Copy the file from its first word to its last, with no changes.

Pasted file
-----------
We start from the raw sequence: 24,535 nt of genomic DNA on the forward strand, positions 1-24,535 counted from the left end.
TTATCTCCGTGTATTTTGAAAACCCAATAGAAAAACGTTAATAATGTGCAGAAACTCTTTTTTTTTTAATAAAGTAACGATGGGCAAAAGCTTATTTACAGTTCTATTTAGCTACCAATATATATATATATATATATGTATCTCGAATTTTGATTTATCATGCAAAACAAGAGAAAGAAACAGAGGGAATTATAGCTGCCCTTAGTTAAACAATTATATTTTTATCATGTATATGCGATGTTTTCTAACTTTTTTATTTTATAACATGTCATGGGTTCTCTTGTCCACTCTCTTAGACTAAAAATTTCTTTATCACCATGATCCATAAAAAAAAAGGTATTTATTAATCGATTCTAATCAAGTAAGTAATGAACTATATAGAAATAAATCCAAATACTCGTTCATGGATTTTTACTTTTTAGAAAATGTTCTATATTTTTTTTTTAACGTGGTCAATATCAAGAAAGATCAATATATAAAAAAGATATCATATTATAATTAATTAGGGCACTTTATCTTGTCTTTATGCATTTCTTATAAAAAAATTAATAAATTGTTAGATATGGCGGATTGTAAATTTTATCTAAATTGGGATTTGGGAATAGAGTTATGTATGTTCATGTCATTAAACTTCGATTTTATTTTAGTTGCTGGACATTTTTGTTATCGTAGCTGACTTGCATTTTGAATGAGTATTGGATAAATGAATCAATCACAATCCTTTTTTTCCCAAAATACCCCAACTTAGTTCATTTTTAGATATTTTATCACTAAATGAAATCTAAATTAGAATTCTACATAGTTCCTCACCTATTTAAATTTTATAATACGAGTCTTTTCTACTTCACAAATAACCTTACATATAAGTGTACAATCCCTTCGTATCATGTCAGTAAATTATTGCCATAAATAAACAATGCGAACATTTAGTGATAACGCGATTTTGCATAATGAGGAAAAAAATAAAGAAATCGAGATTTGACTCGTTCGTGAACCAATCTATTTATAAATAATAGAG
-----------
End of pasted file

We start from the raw sequence: 24,535 nt of genomic DNA on the forward strand, positions 1-24,535 counted from the left end.
TTATCTCCGTGTATTTTGAAAACCCAATAGAAAAACGTTAATAATGTGCAGAAACTCTTTTTTTTTTAATAAAGTAACGATGGGCAAAAGCTTATTTACAGTTCTATTTAGCTACCAATATATATATATATATATATGTATCTCGAATTTTGATTTATCATGCAAAACAAGAGAAAGAAACAGAGGGAATTATAGCTGCCCTTAGTTAAACAATTATATTTTTATCATGTATATGCGATGTTTTCTAACTTTTTTATTTTATAACATGTCATGGGTTCTCTTGTCCACTCTCTTAGACTAAAAATTTCTTTATCACCATGATCCATAAAAAAAAAGGTATTTATTAATCGATTCTAATCAAGTAAGTAATGAACTATATAGAAATAAATCCAAATACTCGTTCATGGATTTTTACTTTTTAGAAAATGTTCTATATTTTTTTTTTAACGTGGTCAATATCAAGAAAGATCAATATATAAAAAAGATATCATATTATAATTAATTAGGGCACTTTATCTTGTCTTTATGCATTTCTTATAAAAAAATTAATAAATTGTTAGATATGGCGGATTGTAAATTTTATCTAAATTGGGATTTGGGAATAGAGTTATGTATGTTCATGTCATTAAACTTCGATTTTATTTTAGTTGCTGGACATTTTTGTTATCGTAGCTGACTTGCATTTTGAATGAGTATTGGATAAATGAATCAATCACAATCCTTTTTTTCCCAAAATACCCCAACTTAGTTCATTTTTAGATATTTTATCACTAAATGAAATCTAAATTAGAATTCTACATAGTTCCTCACCTATTTAAATTTTATAATACGAGTCTTTTCTACTTCACAAATAACCTTACATATAAGTGTACAATCCCTTCGTATCATGTCAGTAAATTATTGCCATAAATAAACAATGCGAACATTTAGTGATAACGCGATTTTGCATAATGAGGAAAAAAATAAAGAAATCGAGATTTGACTCGTTCGTGAACCAATCTATTTATAAATAATAGAG